“Since arriving, I’ve been taken by how the size of the country means that individuals can actually make a difference here, I’ve never lived somewhere where I wasn’t just a tiny cog in societies’ wheel, here the innovative spirit appeals to me and I want to be someone that makes a difference.”
And while all agencies and networks promise difference and a client-centric approach, Maxwell says that she’s not going to let red-tape often associated with larger networks stand in the way of Ogilvy Network NZ being able to put clients first and being a serious disruptor in the current market.
“Businesses that truly function with clients first are nimbler, more agile in their approach and deliver talent to find the solutions regardless of their own operational complexity,” she adds.
The nature of this operating structure Maxwell likens to those of the new and established indies operating in New Zealand. Her biggest competitors she says: “All those brands who are unencumbered by complexity.
“They are nimble, make decisions on the ground and flex their business to suit the needs of their clients and changes in the market. They ask the client what they want and provide it versus agencies who tend to provide a service and tell the client why they need it. We are operating the network like an established start-up. Be agile, make decisions quickly and in the words of Ross Geller – PIVOT – when needed. There’s a Gen X reference for you,” she laughs.
Ultimately, Maxwell’s vision is to build a Network that enables growth. Growth she says must be driven by diverse and talented people.
“Ogilvy is focused on its people, the brand values, its talent and believes in creativity. I want to be part of an organisation that understands that profit only comes from believing in its talent.
“We’re very connected to the Australian team and with the Australian office winning Employee Choice of the Year, as the best place to work for many years running, we are going to harness and build that magic into our organisation. I’m very excited to be a part of putting the brand back on the map again in the country.”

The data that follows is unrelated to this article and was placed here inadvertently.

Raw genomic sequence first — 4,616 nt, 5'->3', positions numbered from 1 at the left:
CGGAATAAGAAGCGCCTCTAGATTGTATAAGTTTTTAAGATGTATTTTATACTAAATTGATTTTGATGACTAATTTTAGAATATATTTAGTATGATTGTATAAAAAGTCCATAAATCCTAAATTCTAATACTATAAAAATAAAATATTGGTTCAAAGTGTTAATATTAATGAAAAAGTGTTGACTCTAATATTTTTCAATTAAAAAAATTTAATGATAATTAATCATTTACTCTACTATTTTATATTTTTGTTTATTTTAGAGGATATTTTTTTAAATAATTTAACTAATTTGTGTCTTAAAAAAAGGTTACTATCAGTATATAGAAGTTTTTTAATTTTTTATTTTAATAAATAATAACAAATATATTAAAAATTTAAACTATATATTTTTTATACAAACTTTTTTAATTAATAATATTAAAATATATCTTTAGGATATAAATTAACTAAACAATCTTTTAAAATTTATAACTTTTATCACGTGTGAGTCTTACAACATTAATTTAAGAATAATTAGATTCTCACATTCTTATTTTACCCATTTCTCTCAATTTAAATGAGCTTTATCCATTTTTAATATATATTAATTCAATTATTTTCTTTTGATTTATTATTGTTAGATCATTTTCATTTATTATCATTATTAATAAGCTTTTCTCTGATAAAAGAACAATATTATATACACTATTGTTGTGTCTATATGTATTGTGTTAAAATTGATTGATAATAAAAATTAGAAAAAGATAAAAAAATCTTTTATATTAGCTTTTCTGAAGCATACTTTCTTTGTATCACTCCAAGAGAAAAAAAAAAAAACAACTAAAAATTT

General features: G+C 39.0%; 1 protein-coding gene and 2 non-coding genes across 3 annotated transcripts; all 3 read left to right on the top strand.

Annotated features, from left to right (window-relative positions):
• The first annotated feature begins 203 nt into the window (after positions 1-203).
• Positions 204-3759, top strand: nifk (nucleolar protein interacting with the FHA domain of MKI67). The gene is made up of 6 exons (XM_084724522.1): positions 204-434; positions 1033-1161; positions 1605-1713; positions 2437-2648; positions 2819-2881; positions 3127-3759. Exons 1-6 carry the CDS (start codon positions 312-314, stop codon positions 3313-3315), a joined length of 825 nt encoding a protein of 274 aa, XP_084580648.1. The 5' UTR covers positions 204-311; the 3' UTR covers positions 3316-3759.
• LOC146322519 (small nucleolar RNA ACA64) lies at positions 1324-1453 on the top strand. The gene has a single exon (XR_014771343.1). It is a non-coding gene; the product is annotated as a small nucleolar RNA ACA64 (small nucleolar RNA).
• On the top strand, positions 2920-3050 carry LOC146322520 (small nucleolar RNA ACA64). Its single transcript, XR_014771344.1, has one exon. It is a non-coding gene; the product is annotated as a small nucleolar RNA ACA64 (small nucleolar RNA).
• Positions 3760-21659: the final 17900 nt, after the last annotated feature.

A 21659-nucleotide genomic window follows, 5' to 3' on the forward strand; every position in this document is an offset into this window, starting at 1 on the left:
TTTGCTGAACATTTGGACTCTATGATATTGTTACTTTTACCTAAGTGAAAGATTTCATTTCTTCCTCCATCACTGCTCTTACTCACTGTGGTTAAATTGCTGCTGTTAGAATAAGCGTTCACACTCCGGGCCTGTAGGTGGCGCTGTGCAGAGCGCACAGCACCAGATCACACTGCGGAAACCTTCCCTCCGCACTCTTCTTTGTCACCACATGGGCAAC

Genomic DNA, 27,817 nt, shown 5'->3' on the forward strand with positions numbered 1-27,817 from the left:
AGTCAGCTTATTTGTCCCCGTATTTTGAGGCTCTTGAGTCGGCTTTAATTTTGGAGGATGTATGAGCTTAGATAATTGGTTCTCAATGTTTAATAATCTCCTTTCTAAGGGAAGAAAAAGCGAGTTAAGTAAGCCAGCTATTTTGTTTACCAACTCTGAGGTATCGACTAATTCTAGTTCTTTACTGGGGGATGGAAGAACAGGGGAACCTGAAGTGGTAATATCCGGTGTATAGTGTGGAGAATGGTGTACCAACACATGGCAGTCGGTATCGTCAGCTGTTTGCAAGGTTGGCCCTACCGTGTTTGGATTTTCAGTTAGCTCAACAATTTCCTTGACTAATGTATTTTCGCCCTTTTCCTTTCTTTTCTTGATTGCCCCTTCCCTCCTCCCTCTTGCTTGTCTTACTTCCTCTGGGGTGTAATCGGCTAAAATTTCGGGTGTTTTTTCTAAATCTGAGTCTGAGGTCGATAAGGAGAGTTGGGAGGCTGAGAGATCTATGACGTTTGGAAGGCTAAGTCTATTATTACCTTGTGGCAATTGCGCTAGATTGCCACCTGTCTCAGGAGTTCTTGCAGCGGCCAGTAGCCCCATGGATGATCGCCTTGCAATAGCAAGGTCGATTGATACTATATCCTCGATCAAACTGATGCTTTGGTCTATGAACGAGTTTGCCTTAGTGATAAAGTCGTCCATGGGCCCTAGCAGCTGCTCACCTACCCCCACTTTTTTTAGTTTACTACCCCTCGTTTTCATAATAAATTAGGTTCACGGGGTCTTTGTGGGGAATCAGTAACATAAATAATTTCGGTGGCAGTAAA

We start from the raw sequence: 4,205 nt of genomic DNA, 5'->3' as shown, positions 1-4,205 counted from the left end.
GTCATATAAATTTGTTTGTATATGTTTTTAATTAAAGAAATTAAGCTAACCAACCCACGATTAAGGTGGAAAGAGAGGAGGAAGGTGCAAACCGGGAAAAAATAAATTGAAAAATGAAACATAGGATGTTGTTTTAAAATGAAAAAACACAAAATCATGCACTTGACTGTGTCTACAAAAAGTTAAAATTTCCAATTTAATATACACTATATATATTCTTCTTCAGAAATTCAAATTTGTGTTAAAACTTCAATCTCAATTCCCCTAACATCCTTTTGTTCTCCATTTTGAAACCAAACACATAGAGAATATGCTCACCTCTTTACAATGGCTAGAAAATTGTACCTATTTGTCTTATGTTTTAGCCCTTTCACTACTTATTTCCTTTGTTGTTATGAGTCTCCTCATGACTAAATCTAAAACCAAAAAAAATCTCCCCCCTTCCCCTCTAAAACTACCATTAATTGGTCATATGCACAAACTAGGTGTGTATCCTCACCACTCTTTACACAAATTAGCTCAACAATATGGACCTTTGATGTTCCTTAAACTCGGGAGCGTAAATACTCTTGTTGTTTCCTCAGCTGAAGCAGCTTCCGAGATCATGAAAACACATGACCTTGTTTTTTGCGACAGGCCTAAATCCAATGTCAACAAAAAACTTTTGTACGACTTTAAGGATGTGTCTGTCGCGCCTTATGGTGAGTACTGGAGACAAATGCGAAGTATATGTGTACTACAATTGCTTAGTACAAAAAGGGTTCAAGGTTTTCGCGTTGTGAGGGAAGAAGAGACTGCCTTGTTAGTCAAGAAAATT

A big believer in diversity of voice and talent Maxwell says that it’s important the work her Network produces is reflective of the cultures, voices and mindsets of the country.
“I’ve lived and worked in a fair number of countries and the New Zealand creative scene is massively under-estimated globally and when it shows up it’s so well received. So, I hope that I can firstly champion diversity of voice in the creative scene, starting with our own work and then be a part of sharing the unique creative voice that New Zealanders have across the world,” she says.
When asked which local clients the new Network will be looking after, Maxwell, as you’d expect from a well-versed agency CEO sidestepped well, saying: “Like all agencies we work with a huge volume of incredible clients and New Zealand Aotearoa brand icons.”
Without giving any specifics on this, she says Ogilvy Network NZ is actively pitching on local work, but that much of the existing clientele are shared across multiple agency brands. But hey, it’s all one Ogilvy now, right?
“We are continuously winning new clients across the Network and partnering with our current clients to produce beautiful and interesting work. We just need to maybe get better at shouting about it.
“Actions speak louder than words… so I’d rather you were watching our moves than hearing our voices.”